Earlier I spoke about familiarity breeding contempt. This is arguably more true anywhere else than in dealing with hazardous chemicals. Because people using them have done so safely for long periods of time there is a danger that they can become immune to the hazards they are handling. And yet the dangers inherent in the substances are never diminished. It is therefore vital for everyone to be trained not only to understand what those hazards are, but also that they have a responsibility to use and store the materials correctly.

Keep workers safe

And finally remember that time spent in making sure you comply with the letter as well as the spirit of the COSHH Regulations will keep workers safe, and there will be no need to spend time hospital visiting or dealing with HSE inquiries into accidents.

A gram of prevention is equal to a kilo of cure.

The skull and crossbones marked a COSHH cabinet ahead of its time

Learn what the COSHH regulations are, what they mean to you, and how to protect people over whom you have a duty of care in the workplace by doing an accurate COSHH assessment. Safety Storage Centre illustrates products to help you, and advises on how to select the right ones.

COSHHIt is the skull and crossbones I remember the most. Roughly painted in black on the faded primrose yellow door, it haunted my early childhood, and I certainly never dreamed of opening the door to see what was inside.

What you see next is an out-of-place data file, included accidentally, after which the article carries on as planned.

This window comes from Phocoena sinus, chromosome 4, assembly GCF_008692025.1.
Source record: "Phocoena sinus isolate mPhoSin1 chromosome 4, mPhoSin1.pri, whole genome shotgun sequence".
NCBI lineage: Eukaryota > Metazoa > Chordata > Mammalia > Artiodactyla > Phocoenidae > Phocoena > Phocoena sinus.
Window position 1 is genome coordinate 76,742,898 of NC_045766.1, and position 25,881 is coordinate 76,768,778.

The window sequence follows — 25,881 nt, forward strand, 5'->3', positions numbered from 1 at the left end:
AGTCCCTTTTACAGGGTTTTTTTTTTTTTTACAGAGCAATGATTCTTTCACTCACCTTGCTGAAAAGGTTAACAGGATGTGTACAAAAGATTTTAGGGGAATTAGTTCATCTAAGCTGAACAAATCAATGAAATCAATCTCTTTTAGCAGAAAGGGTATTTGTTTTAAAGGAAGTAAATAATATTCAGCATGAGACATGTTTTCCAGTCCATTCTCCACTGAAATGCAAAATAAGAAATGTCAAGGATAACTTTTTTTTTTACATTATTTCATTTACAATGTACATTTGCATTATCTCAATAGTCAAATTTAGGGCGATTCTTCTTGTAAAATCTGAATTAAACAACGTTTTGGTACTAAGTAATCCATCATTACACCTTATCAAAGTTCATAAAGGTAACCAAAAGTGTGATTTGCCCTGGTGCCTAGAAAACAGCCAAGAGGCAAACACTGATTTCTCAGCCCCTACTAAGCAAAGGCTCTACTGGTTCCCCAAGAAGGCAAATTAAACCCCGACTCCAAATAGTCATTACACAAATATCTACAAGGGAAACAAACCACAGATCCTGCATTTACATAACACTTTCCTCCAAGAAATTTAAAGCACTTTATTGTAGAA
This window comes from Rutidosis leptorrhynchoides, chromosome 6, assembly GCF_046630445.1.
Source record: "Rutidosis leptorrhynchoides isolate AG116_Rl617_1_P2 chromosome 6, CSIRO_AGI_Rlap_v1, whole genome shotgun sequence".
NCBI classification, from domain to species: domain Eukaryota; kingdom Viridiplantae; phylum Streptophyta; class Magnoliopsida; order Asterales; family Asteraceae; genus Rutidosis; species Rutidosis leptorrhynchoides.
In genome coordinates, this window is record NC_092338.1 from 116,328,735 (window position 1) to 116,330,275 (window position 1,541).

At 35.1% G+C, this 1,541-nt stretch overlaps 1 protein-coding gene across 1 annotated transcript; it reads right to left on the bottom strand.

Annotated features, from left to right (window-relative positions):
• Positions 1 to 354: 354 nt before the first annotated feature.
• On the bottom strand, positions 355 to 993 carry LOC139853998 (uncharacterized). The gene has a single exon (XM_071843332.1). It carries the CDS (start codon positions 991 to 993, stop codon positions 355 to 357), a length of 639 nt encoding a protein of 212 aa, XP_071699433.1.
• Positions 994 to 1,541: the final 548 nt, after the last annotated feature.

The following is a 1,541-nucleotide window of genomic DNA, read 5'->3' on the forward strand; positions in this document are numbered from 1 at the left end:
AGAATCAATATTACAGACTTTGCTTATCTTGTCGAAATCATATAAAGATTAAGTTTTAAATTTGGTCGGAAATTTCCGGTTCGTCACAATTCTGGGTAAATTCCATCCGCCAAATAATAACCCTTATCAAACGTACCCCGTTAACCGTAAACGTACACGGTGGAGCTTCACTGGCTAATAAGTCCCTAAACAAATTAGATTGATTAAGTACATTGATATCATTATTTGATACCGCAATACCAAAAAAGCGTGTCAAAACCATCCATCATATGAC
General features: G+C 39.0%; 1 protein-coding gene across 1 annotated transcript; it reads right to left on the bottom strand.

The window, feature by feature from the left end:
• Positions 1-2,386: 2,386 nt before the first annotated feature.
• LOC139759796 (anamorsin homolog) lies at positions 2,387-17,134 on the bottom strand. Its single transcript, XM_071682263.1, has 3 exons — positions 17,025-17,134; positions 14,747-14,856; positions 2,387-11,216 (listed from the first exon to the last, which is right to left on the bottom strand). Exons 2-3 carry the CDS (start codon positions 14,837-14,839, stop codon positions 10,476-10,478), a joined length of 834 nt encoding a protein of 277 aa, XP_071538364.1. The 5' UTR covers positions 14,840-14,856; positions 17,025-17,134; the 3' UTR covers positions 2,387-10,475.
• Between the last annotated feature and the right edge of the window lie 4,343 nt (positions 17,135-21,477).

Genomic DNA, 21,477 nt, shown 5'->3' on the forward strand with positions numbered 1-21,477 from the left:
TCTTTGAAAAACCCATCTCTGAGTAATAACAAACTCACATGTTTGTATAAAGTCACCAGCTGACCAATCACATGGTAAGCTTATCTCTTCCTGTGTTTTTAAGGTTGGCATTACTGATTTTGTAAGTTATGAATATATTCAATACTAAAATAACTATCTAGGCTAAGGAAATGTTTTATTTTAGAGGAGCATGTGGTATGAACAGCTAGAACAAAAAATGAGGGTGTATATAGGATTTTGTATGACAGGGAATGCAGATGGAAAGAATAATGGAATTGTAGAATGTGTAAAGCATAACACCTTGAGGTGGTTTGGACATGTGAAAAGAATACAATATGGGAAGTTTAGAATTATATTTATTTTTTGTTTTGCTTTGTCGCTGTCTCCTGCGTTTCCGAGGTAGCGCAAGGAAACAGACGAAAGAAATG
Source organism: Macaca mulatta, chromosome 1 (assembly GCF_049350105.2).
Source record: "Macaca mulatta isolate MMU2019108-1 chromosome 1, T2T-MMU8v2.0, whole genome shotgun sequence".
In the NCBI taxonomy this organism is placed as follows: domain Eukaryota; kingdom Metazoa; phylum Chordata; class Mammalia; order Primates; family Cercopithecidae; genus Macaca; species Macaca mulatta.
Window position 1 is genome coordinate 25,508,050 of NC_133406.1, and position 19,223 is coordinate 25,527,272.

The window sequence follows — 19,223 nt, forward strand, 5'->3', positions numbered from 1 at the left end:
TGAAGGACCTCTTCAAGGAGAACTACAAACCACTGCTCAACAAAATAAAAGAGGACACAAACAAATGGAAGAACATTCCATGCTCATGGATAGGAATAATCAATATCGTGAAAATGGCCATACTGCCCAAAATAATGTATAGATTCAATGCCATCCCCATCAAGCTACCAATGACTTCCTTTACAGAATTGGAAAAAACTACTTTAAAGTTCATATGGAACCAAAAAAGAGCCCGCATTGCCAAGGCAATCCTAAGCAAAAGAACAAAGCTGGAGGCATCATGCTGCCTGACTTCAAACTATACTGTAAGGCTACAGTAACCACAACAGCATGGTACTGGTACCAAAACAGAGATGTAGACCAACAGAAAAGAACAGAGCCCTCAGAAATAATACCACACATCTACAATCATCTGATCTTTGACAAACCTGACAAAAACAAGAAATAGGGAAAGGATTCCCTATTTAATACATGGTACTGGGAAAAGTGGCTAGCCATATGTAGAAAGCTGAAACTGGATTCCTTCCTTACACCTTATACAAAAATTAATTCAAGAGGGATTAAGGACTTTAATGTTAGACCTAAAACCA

The painting was on the door of a weary old kitchen cabinet in the garage round the corner at my friend’s house, where his dad did odd jobs, and where we were allowed to play on rainy days.

Plastic soldiers fought imaginary battles on that garage floor; Dinky toys were props in childhood driving games, and all were overlooked by the unseeing eyes in the badly-drawn skull.

Years later I found that the cabinet contained oils and greases; paint with lead in it, and a lot of other badly-labelled containers half-full of all manner of noxious materials that are probably no longer available. He’d been absolutely right to discourage us from looking inside.

My friend’s Dad was ahead of his time, I suppose, having invented the COSHH cabinet more than 30 years before introduction of the COSHH legislation that made it necessary. (I almost wrote that he’d unintentionally invented it, but the reverse was true. He had fully intended to keep our small boyish fingers away from things that could no doubt have done us a very great deal of harm).

What is COSHH?

COSHH stands for Control of Substances Hazardous to Health, and is the name of legislation, introduced to the UK in 2002, giving employers a responsibility to reduce or prevent workers’ exposure to hazardous substances.

Significantly, the definition of ‘workers’ in this context applies just as easily to students in universities and children in schools – and ‘workers’ also covers people in offices as well as those in overalls.

What substances are covered?

Let’s start with what’s not covered. Lead, asbestos and radioactive materials are dealt with under their own legislation, and therefore not covered by COSHH rules.

However, it still leaves a huge range of materials that are within the legislation’s scope. Chemicals, or products containing chemicals, fumes, dust, vapour, mists, gases, and biological agents (germs, to you and me), are all there.

It’s important to note that these are ‘types of things’, rather than specific items. That means the list of actual substances employers (or school and university staff) are required to protect people from, could be extensive indeed.

How do I know what risks are around me?